The Faith-Based Welfare Debate

The New York Times has reviewed the presidential debate over faith-based welfare (via Politics Without God).

On one side of the debate, Obama fully supports faith-based welfare, but he thinks recipients of the funds should not be able to discriminate in hiring on the basis of religion:

Mr. Obama’s position that religious organizations would not be able to consider religion in their hiring for such programs would constitute a deal-breaker for many evangelicals, said several evangelical leaders, who represent a political constituency Mr. Obama has been trying to court.

“For those of who us who believe in protecting the integrity of our religious institutions, this is a fundamental right,” said Richard Cizik, vice president for governmental affairs for the National Association of Evangelicals. “He’s rolling back the Bush protections. That’s extremely disappointing.”

You mean if churches line up for handouts of forcibly transfered wealth, they have to jump through political hoops? Who’d have imagined?

Churches do not have a “fundamental right” to spend tax dollars free of political oversight. However, individuals do have a fundamental right not to finance religious organizations as a matter of freedom of conscience and property rights.

On the other side of the debate, McCain fully supports faith-based welfare, but he thinks recipients of the funds should not be subject to national hiring guidelines: “A McCain campaign spokesman, Brian Rogers, said Mr. McCain ‘disagrees with Senator Obama that hiring at faith-based groups should be subject to government oversight.'”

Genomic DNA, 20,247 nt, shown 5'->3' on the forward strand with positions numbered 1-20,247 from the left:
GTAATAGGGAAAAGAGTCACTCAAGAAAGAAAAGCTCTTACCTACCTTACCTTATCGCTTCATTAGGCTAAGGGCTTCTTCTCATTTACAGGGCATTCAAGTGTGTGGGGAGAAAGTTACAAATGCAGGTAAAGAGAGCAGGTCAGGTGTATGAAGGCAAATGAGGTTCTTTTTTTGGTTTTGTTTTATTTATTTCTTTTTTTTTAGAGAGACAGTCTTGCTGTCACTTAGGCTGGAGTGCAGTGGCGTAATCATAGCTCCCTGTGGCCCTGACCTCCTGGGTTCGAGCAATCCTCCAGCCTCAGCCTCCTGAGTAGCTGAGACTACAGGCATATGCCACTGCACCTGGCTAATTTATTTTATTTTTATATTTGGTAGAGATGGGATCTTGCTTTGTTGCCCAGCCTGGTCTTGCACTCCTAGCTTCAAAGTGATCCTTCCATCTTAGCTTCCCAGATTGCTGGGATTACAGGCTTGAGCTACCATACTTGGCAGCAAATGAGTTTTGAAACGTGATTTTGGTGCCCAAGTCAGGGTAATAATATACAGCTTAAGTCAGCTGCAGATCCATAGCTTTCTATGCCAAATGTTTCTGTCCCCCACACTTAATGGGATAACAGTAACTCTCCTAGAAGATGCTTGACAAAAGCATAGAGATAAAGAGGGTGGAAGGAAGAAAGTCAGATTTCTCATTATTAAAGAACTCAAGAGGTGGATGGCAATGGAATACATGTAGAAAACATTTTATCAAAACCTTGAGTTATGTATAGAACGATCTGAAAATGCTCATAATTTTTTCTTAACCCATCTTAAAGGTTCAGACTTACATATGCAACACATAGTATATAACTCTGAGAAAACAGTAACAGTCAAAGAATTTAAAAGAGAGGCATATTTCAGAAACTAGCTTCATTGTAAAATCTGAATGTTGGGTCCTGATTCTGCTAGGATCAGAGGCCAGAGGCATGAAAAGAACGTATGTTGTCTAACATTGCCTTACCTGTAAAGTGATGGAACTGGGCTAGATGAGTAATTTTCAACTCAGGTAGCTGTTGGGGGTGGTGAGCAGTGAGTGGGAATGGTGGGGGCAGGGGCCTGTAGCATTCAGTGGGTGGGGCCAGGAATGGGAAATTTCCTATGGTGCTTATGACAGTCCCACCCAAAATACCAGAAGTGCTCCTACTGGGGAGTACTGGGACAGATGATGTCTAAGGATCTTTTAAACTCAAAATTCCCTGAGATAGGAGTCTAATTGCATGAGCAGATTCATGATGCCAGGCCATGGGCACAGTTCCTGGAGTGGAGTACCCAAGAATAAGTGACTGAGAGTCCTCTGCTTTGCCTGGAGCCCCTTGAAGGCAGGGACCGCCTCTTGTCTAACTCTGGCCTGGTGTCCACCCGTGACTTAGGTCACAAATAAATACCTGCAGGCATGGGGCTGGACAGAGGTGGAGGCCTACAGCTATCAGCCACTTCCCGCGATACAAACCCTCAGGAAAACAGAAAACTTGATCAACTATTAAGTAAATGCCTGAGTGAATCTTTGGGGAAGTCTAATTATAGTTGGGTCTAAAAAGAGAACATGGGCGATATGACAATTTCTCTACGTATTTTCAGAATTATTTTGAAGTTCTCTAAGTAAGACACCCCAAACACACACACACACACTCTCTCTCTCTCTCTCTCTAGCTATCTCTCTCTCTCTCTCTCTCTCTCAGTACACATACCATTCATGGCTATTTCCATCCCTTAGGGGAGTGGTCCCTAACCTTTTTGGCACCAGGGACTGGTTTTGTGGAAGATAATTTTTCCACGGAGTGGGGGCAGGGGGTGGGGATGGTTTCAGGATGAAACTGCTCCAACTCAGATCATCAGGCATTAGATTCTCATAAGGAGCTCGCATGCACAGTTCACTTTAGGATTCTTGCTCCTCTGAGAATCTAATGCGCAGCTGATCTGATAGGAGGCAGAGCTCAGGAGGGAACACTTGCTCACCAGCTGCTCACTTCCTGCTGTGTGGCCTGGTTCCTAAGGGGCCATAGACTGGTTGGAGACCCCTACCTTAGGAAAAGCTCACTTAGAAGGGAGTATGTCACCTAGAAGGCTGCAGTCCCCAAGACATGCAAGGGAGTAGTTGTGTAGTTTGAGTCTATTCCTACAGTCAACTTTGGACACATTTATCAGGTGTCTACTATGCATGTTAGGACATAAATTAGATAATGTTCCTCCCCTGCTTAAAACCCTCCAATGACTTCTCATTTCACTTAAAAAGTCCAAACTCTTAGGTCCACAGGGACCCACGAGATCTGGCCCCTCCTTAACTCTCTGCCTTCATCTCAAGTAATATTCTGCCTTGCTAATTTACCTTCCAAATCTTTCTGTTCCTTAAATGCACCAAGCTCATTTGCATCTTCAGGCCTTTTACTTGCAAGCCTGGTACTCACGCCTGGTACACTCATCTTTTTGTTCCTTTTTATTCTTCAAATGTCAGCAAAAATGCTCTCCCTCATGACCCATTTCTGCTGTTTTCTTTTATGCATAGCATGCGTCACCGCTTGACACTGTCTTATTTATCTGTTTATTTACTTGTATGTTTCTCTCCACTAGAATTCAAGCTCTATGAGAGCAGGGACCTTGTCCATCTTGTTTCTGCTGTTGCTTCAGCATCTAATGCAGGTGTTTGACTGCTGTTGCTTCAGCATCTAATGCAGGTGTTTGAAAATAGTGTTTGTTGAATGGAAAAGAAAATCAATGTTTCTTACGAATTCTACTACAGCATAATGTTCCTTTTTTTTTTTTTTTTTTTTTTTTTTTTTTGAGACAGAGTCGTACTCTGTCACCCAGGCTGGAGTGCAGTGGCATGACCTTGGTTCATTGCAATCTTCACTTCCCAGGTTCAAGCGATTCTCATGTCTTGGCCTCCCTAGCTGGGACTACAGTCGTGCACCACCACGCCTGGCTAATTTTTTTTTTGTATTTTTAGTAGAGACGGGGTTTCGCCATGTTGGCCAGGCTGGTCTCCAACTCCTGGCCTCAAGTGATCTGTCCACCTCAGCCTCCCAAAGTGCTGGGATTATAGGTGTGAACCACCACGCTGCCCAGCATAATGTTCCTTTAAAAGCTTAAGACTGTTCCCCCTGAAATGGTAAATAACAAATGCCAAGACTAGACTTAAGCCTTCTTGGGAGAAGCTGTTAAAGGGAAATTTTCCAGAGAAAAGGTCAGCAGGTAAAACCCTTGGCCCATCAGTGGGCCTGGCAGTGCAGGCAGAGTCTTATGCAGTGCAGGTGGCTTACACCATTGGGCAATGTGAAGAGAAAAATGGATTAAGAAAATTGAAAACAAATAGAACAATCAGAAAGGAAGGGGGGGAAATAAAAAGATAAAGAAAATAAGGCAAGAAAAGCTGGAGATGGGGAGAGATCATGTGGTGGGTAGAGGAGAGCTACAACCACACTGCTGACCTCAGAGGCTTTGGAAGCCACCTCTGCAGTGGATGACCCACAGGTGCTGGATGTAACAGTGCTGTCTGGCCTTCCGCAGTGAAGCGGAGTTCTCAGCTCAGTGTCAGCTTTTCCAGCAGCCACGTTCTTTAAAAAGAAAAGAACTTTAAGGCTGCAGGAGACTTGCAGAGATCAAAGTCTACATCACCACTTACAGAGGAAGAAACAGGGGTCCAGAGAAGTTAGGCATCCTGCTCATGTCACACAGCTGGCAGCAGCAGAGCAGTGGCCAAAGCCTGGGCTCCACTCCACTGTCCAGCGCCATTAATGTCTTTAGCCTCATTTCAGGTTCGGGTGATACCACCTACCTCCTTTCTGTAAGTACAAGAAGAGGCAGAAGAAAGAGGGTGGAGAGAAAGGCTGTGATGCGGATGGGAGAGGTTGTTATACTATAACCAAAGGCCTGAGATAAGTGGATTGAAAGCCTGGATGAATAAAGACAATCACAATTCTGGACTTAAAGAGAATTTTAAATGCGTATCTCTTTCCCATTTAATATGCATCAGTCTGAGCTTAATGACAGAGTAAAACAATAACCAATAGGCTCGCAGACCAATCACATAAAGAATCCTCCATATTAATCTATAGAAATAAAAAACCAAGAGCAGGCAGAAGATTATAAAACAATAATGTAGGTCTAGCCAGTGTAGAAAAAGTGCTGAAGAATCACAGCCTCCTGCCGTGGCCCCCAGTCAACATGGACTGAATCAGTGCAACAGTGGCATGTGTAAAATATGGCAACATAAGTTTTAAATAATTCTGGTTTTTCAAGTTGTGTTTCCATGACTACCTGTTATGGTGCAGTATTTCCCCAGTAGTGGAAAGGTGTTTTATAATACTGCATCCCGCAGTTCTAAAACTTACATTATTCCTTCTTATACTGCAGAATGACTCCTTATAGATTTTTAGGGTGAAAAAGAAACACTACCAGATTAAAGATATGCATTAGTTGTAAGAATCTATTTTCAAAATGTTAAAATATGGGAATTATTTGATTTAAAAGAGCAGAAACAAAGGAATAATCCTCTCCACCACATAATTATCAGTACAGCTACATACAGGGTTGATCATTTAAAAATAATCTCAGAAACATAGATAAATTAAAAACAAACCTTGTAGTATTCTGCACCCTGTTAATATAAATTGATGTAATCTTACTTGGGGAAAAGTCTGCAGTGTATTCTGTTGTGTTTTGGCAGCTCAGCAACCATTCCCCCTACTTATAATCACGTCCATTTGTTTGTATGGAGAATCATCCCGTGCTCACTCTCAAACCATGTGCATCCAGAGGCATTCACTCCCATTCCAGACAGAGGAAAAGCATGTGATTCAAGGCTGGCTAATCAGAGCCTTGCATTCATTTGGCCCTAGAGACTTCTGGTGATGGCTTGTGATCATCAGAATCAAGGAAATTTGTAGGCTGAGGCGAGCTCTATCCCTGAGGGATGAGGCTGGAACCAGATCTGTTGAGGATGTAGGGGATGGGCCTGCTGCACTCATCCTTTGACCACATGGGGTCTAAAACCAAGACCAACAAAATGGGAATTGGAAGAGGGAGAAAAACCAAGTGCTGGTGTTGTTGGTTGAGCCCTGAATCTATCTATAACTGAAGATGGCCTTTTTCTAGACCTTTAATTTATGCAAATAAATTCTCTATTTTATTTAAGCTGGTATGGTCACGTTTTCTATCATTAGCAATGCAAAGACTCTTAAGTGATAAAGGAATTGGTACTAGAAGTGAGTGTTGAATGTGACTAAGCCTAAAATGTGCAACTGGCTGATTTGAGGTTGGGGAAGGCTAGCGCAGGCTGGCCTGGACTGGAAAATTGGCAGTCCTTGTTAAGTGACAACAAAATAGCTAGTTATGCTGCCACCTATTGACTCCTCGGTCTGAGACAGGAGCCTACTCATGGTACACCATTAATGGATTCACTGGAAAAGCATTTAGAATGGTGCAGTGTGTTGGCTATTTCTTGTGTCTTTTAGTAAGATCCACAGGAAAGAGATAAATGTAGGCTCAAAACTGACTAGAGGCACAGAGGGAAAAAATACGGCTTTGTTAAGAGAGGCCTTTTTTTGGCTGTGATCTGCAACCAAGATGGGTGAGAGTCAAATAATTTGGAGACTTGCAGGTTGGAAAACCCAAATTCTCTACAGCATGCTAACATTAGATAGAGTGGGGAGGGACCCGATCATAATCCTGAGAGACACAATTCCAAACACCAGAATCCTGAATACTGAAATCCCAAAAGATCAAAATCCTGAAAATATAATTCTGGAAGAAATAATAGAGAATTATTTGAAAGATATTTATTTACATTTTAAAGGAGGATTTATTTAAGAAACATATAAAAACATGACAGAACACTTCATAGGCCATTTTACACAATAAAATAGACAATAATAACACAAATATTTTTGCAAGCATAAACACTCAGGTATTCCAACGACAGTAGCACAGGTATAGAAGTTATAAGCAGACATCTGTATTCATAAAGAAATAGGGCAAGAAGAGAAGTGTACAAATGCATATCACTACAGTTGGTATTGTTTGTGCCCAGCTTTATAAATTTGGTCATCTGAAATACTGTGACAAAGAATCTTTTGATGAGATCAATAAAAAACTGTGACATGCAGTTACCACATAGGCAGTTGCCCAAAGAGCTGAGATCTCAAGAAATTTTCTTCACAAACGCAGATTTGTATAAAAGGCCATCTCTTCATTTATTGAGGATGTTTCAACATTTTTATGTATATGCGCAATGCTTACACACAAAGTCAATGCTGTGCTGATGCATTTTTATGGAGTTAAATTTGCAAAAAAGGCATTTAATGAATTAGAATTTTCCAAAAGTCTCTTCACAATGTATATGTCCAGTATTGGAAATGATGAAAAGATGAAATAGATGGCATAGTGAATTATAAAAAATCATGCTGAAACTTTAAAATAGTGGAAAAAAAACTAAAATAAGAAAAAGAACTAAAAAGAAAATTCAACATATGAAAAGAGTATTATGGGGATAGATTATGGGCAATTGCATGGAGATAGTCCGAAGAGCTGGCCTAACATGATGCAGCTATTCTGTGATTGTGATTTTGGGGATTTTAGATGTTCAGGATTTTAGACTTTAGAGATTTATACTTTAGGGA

Some readers might have noticed that both sides of the debate are saying very nearly the same thing.

The only person quoted by the article articulating the alternative of liberty is the Reverend Barry W. Lynn, executive director of Americans United for Separation of Church and State, who told the Times, “It ought to be shut down, not continued.”

Amen, brother.

2 thoughts on “The Faith-Based Welfare Debate”

  1. I don’t support faith-based welfare, for a variety of reasons. On the other hand, it seems relatively minor.

    The government spends hundreds of billions of dollars on secular (and leftist) public schools (and colleges and universities). Global warming, the alleged evils of capitalism and the like are taught every day. Taxpayers who don’t agree with the leftism and secularism are forced to support it.

    This is a much greater violation of individual rights than the government spending a few bucks on a church-run soup kitchen.

  2. It staggers the mind that these people can put forward the lie that this money will not be spent on proselytizing.

    Basically these organizations divert whatever money that they would have spent on these programs and use that money to try to convert people and this is somehow supposed to be ok.

    The level of willful ignorance necessary for the Supreme Court to come down with a ruling saying that this is legal is truly despicable.

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